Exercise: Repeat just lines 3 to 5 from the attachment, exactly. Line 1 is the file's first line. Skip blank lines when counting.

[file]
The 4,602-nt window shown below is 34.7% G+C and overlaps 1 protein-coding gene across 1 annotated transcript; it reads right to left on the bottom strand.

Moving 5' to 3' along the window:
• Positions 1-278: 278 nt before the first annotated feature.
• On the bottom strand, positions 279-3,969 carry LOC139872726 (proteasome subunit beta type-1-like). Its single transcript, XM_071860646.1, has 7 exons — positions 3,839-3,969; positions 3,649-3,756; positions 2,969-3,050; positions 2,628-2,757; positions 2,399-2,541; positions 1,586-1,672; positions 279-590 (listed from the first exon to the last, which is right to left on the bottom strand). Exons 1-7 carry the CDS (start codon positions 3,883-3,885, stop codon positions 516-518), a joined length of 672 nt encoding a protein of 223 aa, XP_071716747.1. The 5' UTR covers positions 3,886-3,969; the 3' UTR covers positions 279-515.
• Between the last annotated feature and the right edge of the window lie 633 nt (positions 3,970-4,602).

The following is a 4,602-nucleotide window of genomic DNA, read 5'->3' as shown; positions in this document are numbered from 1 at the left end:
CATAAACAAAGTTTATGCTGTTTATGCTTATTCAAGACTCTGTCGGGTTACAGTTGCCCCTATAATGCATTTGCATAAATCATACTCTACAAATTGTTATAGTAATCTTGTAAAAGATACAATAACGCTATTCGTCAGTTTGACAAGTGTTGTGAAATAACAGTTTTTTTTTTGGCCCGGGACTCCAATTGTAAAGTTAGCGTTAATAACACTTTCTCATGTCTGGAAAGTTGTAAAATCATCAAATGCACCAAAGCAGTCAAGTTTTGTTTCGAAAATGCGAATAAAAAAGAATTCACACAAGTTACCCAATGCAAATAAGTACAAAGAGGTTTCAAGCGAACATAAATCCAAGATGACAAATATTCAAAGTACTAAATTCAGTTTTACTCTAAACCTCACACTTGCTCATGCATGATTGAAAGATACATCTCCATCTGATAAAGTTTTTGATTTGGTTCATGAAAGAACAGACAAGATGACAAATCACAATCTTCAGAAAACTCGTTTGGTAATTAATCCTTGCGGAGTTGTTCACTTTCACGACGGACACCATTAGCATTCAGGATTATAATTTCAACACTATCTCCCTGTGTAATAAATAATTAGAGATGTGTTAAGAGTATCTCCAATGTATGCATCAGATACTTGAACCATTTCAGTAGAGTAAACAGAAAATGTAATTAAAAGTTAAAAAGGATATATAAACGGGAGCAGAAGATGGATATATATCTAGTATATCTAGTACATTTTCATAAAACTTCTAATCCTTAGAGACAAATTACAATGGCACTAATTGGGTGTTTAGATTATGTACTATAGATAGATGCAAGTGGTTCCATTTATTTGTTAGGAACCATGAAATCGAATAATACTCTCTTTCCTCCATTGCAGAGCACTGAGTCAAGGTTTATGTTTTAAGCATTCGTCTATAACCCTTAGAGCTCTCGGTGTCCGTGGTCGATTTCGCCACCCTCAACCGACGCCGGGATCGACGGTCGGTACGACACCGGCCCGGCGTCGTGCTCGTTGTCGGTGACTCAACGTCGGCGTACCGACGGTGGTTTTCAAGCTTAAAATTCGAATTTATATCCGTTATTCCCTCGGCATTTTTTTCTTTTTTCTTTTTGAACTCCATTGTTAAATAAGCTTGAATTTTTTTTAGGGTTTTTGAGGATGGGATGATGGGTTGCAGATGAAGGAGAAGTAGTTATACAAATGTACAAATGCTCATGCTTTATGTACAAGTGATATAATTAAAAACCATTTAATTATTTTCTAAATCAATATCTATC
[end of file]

• Positions 1-278: 278 nt before the first annotated feature.
• On the bottom strand, positions 279-3,969 carry LOC139872726 (proteasome subunit beta type-1-like). Its single transcript, XM_071860646.1, has 7 exons — positions 3,839-3,969; positions 3,649-3,756; positions 2,969-3,050; positions 2,628-2,757; positions 2,399-2,541; positions 1,586-1,672; positions 279-590 (listed from the first exon to the last, which is right to left on the bottom strand). Exons 1-7 carry the CDS (start codon positions 3,883-3,885, stop codon positions 516-518), a joined length of 672 nt encoding a protein of 223 aa, XP_071716747.1. The 5' UTR covers positions 3,886-3,969; the 3' UTR covers positions 279-515.
• Between the last annotated feature and the right edge of the window lie 633 nt (positions 3,970-4,602).